Long time, no see…
It’s been a while since I last wrote about the amazing things that happen in our Montessori environment. Rest assured that it is not for lack of inspiration. Since last we talked we have had our Annual Science Fair, an auction, a nearly-complete admissions season, and many other events. I offer you an extended blog post and a declaration of intent to not let it go so long next time.
1. American Montessori Society Conference
Every other year all of the CRMS teacher attend the AMS conference. It is a great experience, professionally inspiring and aligning. This year it was in Dallas, requiring the teachers to leave at 11 a.m. on Thursday, handing over their classrooms to the more-than-capable assistants. Nevertheless, it’s hard to leave when there is so much to do. We went to the airport, only complaining a little about what we left undone, got checked in, went through security, found the gate, and sat for an hour because the flight was delayed. The flight itself was uneventful, but by the time we discovered the time change, retrieved our luggage, and found the shuttle, we were a little tuckered out. I talked to the shuttle guy and turned around to let the teachers know we would need to wait another 10 minutes, expecting exasperation. But they were all completely wrapped up in a spectacular lighting show being put on for us by a ginormous thunder cloud (video will be posted as soon as I figure out how). Leave it to Montessori teachers to lose themselves in lesson taught by nature. I knew they would love the conference.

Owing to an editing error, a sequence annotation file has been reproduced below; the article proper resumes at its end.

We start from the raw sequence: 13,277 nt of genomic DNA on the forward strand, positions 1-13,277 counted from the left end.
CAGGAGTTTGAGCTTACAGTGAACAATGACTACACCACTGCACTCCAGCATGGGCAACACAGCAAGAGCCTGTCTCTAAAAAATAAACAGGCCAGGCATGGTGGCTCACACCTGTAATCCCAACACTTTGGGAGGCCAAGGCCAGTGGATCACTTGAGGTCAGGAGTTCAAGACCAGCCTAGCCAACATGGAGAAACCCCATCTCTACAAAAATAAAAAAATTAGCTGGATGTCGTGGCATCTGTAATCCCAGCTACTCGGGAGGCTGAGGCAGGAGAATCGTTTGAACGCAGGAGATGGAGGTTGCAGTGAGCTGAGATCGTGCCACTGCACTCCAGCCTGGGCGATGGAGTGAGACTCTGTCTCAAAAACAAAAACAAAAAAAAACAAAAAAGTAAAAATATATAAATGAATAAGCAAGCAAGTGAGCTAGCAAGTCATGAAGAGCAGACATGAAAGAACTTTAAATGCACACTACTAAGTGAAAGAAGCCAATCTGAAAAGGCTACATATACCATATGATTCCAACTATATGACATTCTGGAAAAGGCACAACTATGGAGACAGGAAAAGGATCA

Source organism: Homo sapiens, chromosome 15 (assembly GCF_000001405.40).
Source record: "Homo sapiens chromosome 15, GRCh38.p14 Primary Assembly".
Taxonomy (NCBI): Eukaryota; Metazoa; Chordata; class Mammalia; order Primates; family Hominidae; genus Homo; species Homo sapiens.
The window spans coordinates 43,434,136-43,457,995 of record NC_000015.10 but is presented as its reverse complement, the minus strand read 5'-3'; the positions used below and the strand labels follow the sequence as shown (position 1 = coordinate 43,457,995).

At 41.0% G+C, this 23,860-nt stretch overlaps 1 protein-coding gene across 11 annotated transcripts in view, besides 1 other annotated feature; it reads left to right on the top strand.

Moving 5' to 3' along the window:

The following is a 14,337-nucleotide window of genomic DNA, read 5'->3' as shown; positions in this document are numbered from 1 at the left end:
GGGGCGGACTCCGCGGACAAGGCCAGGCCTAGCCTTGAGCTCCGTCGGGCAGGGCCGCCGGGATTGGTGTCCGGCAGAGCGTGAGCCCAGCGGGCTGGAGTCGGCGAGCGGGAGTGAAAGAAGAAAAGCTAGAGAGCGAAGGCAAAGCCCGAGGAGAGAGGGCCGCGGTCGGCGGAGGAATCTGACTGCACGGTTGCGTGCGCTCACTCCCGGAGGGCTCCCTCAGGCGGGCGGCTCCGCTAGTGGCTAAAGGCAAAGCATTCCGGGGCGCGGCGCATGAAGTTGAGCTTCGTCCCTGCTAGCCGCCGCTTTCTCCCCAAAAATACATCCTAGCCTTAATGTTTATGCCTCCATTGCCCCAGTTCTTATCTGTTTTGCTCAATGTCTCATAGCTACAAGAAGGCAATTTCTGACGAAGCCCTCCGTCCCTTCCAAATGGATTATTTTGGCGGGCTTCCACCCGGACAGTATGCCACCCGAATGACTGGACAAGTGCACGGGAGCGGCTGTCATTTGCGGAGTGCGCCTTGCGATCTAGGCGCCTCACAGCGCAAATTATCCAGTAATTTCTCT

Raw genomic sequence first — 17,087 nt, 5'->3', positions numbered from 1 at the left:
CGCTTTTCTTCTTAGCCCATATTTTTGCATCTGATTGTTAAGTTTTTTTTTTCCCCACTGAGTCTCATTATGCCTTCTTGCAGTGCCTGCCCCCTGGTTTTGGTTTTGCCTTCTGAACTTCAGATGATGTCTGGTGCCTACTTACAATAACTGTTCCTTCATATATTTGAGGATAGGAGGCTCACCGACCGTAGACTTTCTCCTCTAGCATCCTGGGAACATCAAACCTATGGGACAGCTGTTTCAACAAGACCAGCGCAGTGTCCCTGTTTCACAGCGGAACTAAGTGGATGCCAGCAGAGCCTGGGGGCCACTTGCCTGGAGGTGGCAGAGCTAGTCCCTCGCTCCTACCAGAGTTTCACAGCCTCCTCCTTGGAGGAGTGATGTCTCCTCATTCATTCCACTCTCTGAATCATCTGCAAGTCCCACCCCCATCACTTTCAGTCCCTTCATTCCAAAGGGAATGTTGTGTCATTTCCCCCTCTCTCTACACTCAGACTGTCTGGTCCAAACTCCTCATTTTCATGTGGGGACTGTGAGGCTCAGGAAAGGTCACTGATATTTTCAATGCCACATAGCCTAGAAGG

2. Teaching Day for Kindergarteners
One of EC classrooms had a morning recently where the oldest students practiced being teachers. Before giving up the post, the teacher talked to them about observing the classroom, redirecting the students, inviting friends to lessons, etc. I was invited in as they all got to work. I found six students all wondering around the classroom, hands behind their back, very serious about their task. I asked, “Did you tell them to walk around with their hands behind their backs?” The teacher responded, “Uh, no. Apparently that’s what I do.” Modeling is such a integral part of Montessori. As teachers we are always modeling in everything we do. And we never know when we are teaching a lesson that will stick with a child. We hope it’s when we are intentional, but all we do has the potential to stick with a child. It’s a big responsibility to always be mindful of what we are teaching. Huge. And it’s also important to step back and let our students tell us what they are learning. We might find we need to change – us or the environment – to guide the students back to the lessons we intend. Or we might find that we are teaching lessons beyond our expectations. How cool is that?
3. Lower Elementary Tea Party
Each year our Lower Elementary hosts a Tea Party. Lessons to prepare include cooking, etiquette, grace & courtesy, practical life, etc. And This morning I was presented with the following article which summed it up nicely, so I told the student I would publish it here (along with a photo of the menu):
Tea for Fun
by Lucy B., Lower Elementary Student
Lower Elementary had a splendid tea party hosting Upper Elementary. Many hosts served tea to the Upper Elementary students. There were even gluten free cookies! Al of the Upper Elementary were surprised by the actions and words of the Lower Elementary. Lots of kids sent in tea cups for the party. The party went very well and there were no problems.
Have fun on spring break!